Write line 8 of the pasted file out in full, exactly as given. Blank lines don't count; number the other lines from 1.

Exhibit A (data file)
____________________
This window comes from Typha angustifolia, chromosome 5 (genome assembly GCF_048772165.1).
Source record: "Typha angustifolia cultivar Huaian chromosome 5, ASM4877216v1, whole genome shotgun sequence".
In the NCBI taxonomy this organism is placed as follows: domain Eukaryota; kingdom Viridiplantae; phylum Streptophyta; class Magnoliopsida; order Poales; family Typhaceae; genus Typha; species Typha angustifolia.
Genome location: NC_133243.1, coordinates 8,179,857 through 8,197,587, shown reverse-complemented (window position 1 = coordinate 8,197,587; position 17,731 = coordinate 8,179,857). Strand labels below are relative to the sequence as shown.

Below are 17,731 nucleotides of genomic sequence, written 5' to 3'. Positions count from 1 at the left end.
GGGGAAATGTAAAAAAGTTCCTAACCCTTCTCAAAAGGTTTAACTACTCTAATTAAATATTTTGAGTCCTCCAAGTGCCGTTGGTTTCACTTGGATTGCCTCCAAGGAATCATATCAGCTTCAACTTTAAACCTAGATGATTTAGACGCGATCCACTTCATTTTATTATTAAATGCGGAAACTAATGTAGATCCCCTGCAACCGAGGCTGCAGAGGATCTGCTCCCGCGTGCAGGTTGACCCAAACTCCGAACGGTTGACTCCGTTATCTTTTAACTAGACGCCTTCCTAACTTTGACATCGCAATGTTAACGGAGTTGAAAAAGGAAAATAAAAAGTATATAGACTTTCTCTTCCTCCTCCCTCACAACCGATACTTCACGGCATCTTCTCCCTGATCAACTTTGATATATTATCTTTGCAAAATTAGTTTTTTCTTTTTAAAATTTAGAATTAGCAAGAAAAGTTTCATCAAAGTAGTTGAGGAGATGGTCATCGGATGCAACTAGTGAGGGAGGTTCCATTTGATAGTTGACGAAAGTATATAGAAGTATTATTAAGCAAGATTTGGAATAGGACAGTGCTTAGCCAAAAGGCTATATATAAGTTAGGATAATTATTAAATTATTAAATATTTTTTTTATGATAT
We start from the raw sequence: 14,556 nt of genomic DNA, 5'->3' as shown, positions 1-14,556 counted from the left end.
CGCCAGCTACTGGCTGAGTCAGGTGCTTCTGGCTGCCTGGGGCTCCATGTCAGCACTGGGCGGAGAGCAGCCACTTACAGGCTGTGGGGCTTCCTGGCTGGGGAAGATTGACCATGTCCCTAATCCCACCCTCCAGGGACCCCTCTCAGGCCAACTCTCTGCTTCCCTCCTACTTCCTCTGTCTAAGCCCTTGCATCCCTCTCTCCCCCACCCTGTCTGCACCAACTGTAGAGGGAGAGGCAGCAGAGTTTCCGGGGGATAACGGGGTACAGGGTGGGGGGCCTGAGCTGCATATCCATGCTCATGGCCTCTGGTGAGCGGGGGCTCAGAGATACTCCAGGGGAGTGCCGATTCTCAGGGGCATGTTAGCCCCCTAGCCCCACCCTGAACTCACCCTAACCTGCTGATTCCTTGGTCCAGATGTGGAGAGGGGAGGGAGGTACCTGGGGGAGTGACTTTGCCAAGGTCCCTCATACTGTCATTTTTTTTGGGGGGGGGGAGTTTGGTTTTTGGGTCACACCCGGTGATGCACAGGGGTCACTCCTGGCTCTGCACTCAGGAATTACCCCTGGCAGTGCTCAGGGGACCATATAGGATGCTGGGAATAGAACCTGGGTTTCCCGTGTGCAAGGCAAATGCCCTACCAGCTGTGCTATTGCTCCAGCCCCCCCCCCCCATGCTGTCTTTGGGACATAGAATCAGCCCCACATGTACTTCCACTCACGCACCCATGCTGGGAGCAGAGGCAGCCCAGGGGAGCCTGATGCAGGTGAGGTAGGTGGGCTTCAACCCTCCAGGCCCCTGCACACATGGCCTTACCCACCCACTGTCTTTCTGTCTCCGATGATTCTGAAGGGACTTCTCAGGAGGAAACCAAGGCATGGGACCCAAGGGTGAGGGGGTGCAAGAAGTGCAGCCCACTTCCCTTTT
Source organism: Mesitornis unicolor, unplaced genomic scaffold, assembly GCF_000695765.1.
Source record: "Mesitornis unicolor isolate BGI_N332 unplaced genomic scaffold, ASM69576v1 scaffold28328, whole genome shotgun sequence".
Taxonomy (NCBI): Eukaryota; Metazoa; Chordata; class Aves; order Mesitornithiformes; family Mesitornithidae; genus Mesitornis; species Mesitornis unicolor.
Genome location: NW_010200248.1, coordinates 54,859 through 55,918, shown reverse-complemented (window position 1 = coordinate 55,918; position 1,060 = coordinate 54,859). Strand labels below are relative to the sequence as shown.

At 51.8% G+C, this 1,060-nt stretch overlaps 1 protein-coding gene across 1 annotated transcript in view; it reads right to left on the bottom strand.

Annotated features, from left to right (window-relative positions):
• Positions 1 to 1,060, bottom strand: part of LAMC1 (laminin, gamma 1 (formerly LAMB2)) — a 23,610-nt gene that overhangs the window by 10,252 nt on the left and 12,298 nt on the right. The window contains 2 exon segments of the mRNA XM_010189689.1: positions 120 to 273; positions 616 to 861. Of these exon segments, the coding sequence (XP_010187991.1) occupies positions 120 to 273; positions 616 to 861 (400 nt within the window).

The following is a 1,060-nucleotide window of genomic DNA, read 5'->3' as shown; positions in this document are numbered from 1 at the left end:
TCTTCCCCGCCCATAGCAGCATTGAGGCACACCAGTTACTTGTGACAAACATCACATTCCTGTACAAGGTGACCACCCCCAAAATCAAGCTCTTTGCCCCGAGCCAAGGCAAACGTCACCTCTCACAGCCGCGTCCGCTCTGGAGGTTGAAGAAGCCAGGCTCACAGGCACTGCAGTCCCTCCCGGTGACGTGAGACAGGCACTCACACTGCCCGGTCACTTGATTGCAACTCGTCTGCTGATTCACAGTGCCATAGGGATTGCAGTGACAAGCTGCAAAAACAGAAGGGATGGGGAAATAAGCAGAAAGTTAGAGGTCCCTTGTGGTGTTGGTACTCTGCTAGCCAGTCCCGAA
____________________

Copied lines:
CGCCAGCTACTGGCTGAGTCAGGTGCTTCTGGCTGCCTGGGGCTCCATGTCAGCACTGGGCGGAGAGCAGCCACTTACAGGCTGTGGGGCTTCCTGGCTGGGGAAGATTGACCATGTCCCTAATCCCACCCTCCAGGGACCCCTCTCAGGCCAACTCTCTGCTTCCCTCCTACTTCCTCTGTCTAAGCCCTTGCATCCCTCTCTCCCCCACCCTGTCTGCACCAACTGTAGAGGGAGAGGCAGCAGAGTTTCCGGGGGATAACGGGGTACAGGGTGGGGGGCCTGAGCTGCATATCCATGCTCATGGCCTCTGGTGAGCGGGGGCTCAGAGATACTCCAGGGGAGTGCCGATTCTCAGGGGCATGTTAGCCCCCTAGCCCCACCCTGAACTCACCCTAACCTGCTGATTCCTTGGTCCAGATGTGGAGAGGGGAGGGAGGTACCTGGGGGAGTGACTTTGCCAAGGTCCCTCATACTGTCATTTTTTTTGGGGGGGGGGAGTTTGGTTTTTGGGTCACACCCGGTGATGCACAGGGGTCACTCCTGGCTCTGCACTCAGGAATTACCCCTGGCAGTGCTCAGGGGACCATATAGGATGCTGGGAATAGAACCTGGGTTTCCCGTGTGCAAGGCAAATGCCCTACCAGCTGTGCTATTGCTCCAGCCCCCCCCCCCCATGCTGTCTTTGGGACATAGAATCAGCCCCACATGTACTTCCACTCACGCACCCATGCTGGGAGCAGAGGCAGCCCAGGGGAGCCTGATGCAGGTGAGGTAGGTGGGCTTCAACCCTCCAGGCCCCTGCACACATGGCCTTACCCACCCACTGTCTTTCTGTCTCCGATGATTCTGAAGGGACTTCTCAGGAGGAAACCAAGGCATGGGACCCAAGGGTGAGGGGGTGCAAGAAGTGCAGCCCACTTCCCTTTT